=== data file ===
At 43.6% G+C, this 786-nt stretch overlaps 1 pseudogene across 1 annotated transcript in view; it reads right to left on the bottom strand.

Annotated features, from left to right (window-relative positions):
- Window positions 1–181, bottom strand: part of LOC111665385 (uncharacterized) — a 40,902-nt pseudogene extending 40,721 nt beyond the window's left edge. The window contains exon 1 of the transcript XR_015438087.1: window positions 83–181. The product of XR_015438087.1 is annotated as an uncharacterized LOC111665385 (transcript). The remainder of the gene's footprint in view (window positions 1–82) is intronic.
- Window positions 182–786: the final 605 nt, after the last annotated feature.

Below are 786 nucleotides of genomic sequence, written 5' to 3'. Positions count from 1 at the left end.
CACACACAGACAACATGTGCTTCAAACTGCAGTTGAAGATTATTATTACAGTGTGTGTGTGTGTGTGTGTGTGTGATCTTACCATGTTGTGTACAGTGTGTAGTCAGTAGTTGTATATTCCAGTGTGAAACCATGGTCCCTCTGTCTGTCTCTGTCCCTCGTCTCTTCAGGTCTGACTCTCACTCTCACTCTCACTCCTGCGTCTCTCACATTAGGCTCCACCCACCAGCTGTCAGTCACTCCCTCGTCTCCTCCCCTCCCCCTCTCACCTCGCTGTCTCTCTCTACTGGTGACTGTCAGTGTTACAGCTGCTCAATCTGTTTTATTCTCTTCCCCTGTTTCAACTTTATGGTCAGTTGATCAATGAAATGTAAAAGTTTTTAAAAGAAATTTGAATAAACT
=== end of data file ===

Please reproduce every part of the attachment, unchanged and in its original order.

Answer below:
At 43.6% G+C, this 786-nt stretch overlaps 1 pseudogene across 1 annotated transcript in view; it reads right to left on the bottom strand.

Annotated features, from left to right (window-relative positions):
- Window positions 1–181, bottom strand: part of LOC111665385 (uncharacterized) — a 40,902-nt pseudogene extending 40,721 nt beyond the window's left edge. The window contains exon 1 of the transcript XR_015438087.1: window positions 83–181. The product of XR_015438087.1 is annotated as an uncharacterized LOC111665385 (transcript). The remainder of the gene's footprint in view (window positions 1–82) is intronic.
- Window positions 182–786: the final 605 nt, after the last annotated feature.

Below are 786 nucleotides of genomic sequence, written 5' to 3'. Positions count from 1 at the left end.
CACACACAGACAACATGTGCTTCAAACTGCAGTTGAAGATTATTATTACAGTGTGTGTGTGTGTGTGTGTGTGTGATCTTACCATGTTGTGTACAGTGTGTAGTCAGTAGTTGTATATTCCAGTGTGAAACCATGGTCCCTCTGTCTGTCTCTGTCCCTCGTCTCTTCAGGTCTGACTCTCACTCTCACTCTCACTCCTGCGTCTCTCACATTAGGCTCCACCCACCAGCTGTCAGTCACTCCCTCGTCTCCTCCCCTCCCCCTCTCACCTCGCTGTCTCTCTCTACTGGTGACTGTCAGTGTTACAGCTGCTCAATCTGTTTTATTCTCTTCCCCTGTTTCAACTTTATGGTCAGTTGATCAATGAAATGTAAAAGTTTTTAAAAGAAATTTGAATAAACT